Schaeffer says ‘If you accept an impersonal beginning you are faced with some form of reductionism. Reductionism argues that everything there is now from the stars to man himself, is finally to be understood by reducing it to the original impersonal factors or factor’

Victor Frankl, in an essay on “Reductionism and Nihilism,” wrote: Reductionism is more than just saying time and again that something is nothing but something else. It is an approach and procedure that deprives the human phenomena of their very humanness by reducing a human phenomenon in dynamic terms to some sub-human phenomenon, or deducing human phenomena, in genetic terms, from sub-human phenomena.

Reductionism maintains an attitude ranging from indifference to hostility towards the object studied. All that is of value in studying this object is to be found only in its parts and the relationship between those parts as opposed to the object’s inherent qualities.

The problem with reductionism (beginning with the impersonal) is to find any meaning for the particulars.(A particular is any individual factor, or any individual thing).Modern Science uses reductionism to great effect but since Man has become part of the machine reductionism views personality as only the impersonal plus complexity.
The impersonal beginning is equivalent to the Pantheism.

The Stanford encyclopaedia of Philosophy defines pantheism as: ‘…. a metaphysical and religious position. Broadly defined it is the view that “God is everything and everything is God … the world is either identical with God or in some way a self-expression of his nature” (Owen 1971). Similarly, it is the view that everything that exists constitutes a “unity” and this all-inclusive unity is in some sense divine (MacIntyre 1967:).

Schaeffer saw 2 problems with pantheism:

1.The need for unity

2.The need for diversity

Pantheism gives an answer to the problem of unity, as the quote by Owen indicates, but has no answer to the problem of diversity. With Pantheism there is no basis or reason for significance in variance. This means if everything is equal then there is no basis for morality what is deemed good is equal to that which is considered evil.

3.Begin with a personal beginning.

A personal beginning gives meaning to personality –man and his aspirations are not meaningless. Personality has meaning because it is not alienated from what has always been, and is and what will always be.

A personal beginning distinguishes personality from non-personality.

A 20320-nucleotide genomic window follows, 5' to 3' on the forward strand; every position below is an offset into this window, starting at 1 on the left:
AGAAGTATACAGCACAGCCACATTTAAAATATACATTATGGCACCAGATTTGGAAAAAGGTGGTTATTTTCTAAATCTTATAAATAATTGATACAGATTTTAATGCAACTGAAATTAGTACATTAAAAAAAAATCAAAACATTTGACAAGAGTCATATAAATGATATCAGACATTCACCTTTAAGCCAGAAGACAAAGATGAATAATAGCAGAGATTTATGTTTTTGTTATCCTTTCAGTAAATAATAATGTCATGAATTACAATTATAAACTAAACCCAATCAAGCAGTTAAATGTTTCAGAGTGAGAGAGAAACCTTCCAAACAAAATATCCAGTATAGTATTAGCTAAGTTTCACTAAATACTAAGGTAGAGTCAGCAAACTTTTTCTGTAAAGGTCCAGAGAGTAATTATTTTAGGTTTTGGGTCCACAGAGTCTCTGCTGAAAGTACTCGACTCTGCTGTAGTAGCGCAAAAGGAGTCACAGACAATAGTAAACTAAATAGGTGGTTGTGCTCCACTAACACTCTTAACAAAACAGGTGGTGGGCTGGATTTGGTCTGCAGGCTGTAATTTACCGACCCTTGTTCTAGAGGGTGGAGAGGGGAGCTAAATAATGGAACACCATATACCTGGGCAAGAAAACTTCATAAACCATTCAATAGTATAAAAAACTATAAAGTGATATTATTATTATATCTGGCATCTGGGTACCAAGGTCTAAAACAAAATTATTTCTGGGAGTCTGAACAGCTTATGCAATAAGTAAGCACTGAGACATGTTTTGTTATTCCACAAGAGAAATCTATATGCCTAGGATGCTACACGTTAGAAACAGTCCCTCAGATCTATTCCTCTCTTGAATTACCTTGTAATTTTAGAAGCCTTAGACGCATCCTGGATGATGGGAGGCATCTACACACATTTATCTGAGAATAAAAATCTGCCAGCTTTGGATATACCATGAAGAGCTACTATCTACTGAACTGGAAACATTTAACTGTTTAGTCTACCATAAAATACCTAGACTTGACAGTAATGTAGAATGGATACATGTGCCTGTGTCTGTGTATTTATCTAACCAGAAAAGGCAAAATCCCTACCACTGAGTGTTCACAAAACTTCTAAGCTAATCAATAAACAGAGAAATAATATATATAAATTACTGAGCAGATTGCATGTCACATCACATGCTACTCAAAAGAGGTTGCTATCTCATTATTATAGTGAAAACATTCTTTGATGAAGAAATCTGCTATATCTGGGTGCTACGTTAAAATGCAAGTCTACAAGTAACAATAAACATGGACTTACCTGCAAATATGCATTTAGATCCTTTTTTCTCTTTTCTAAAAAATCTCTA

To have an adequate answer from a personal beginning we need:

1.A personal infinite God

2.Personal unity and diversity in God

More next time regarding a personal beginning

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Richard Dawkins, self appointed high priest of Scientism considered the advent of Darwinian evolutionary theory as the last shovel of earth onto the coffin of religion, ashes to ashes dust to dust in Darwin we trust.

He is well known for his quote: Evolution "made it possible to be an intellectually satisfied atheist,"

In addition to the issue raised here, and Darwin’s own doubts about his theory (here) there are further problems any would be intellectually satisfied Atheist must wrestle with and over come.

The Geneticist J.B.S Haldane said “If my mental processes are determined wholly by the motions of atoms in my brain, I have no reason to suppose that my beliefs are true…and hence I have no reason for supposing my brain to be composed of atoms.”

The random jostling caused by Brownian motion through time plus the musical chairs of selection according to Darwin serve to produce complexity on a scale unmatched by mans technological advances.

Out of this randomly generated complexity, so the story goes, emerges rationality. Haldane understood why this could not be possible, No thought’s can have any validity if arriving from a non-rational process.

Problem 1 –rational thought cannot be valid if it is from a non-rational source.

Science harvests data to fuel the epistemological cycle. The majority of conclusions arrive at their destination through riding the rails of inductive reasoning. Inductive reasoning uses the premise of an argument to infer the conclusion.

For instance:

Premise 1: All known mammals are warm blooded

Premise 2: My dog is a mammal

Conclusion: Therefore my dog is warm blooded

From a materialistic point view the problem is in the inference inductive reasoning uses. What physical entity exists behind an inference? Is it a neurological state? If so then how can one piece of physical matter be ABOUT another piece of physical matter? Like acne on a first date, this question needs to be dealt with, if the naturalistic story is to come together.